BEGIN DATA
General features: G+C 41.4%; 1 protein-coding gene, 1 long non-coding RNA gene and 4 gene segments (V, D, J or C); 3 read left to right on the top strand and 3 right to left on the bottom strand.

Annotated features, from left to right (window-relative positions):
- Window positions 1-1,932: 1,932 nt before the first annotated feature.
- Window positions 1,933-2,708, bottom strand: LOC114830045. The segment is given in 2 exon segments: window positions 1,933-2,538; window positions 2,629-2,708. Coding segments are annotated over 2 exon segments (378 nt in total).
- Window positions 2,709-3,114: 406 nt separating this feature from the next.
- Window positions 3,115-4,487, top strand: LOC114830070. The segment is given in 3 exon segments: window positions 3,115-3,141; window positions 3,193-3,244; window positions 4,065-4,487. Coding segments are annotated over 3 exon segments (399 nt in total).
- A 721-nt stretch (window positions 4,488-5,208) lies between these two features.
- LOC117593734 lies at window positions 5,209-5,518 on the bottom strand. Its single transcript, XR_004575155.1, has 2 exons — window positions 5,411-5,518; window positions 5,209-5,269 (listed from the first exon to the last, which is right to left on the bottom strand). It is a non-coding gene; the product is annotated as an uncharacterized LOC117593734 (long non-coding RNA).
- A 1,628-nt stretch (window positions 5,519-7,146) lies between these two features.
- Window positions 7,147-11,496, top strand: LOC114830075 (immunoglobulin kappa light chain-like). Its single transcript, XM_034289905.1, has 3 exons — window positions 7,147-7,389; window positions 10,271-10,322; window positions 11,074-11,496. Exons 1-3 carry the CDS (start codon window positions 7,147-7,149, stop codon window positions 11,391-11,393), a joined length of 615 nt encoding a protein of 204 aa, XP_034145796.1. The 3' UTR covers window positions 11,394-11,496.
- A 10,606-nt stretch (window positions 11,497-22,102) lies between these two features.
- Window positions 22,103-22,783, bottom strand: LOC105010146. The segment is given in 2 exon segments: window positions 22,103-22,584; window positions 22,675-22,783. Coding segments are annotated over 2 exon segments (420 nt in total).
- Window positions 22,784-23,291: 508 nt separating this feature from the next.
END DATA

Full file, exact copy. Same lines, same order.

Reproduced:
General features: G+C 41.4%; 1 protein-coding gene, 1 long non-coding RNA gene and 4 gene segments (V, D, J or C); 3 read left to right on the top strand and 3 right to left on the bottom strand.

Annotated features, from left to right (window-relative positions):
- Window positions 1-1,932: 1,932 nt before the first annotated feature.
- Window positions 1,933-2,708, bottom strand: LOC114830045. The segment is given in 2 exon segments: window positions 1,933-2,538; window positions 2,629-2,708. Coding segments are annotated over 2 exon segments (378 nt in total).
- Window positions 2,709-3,114: 406 nt separating this feature from the next.
- Window positions 3,115-4,487, top strand: LOC114830070. The segment is given in 3 exon segments: window positions 3,115-3,141; window positions 3,193-3,244; window positions 4,065-4,487. Coding segments are annotated over 3 exon segments (399 nt in total).
- A 721-nt stretch (window positions 4,488-5,208) lies between these two features.
- LOC117593734 lies at window positions 5,209-5,518 on the bottom strand. Its single transcript, XR_004575155.1, has 2 exons — window positions 5,411-5,518; window positions 5,209-5,269 (listed from the first exon to the last, which is right to left on the bottom strand). It is a non-coding gene; the product is annotated as an uncharacterized LOC117593734 (long non-coding RNA).
- A 1,628-nt stretch (window positions 5,519-7,146) lies between these two features.
- Window positions 7,147-11,496, top strand: LOC114830075 (immunoglobulin kappa light chain-like). Its single transcript, XM_034289905.1, has 3 exons — window positions 7,147-7,389; window positions 10,271-10,322; window positions 11,074-11,496. Exons 1-3 carry the CDS (start codon window positions 7,147-7,149, stop codon window positions 11,391-11,393), a joined length of 615 nt encoding a protein of 204 aa, XP_034145796.1. The 3' UTR covers window positions 11,394-11,496.
- A 10,606-nt stretch (window positions 11,497-22,102) lies between these two features.
- Window positions 22,103-22,783, bottom strand: LOC105010146. The segment is given in 2 exon segments: window positions 22,103-22,584; window positions 22,675-22,783. Coding segments are annotated over 2 exon segments (420 nt in total).
- Window positions 22,784-23,291: 508 nt separating this feature from the next.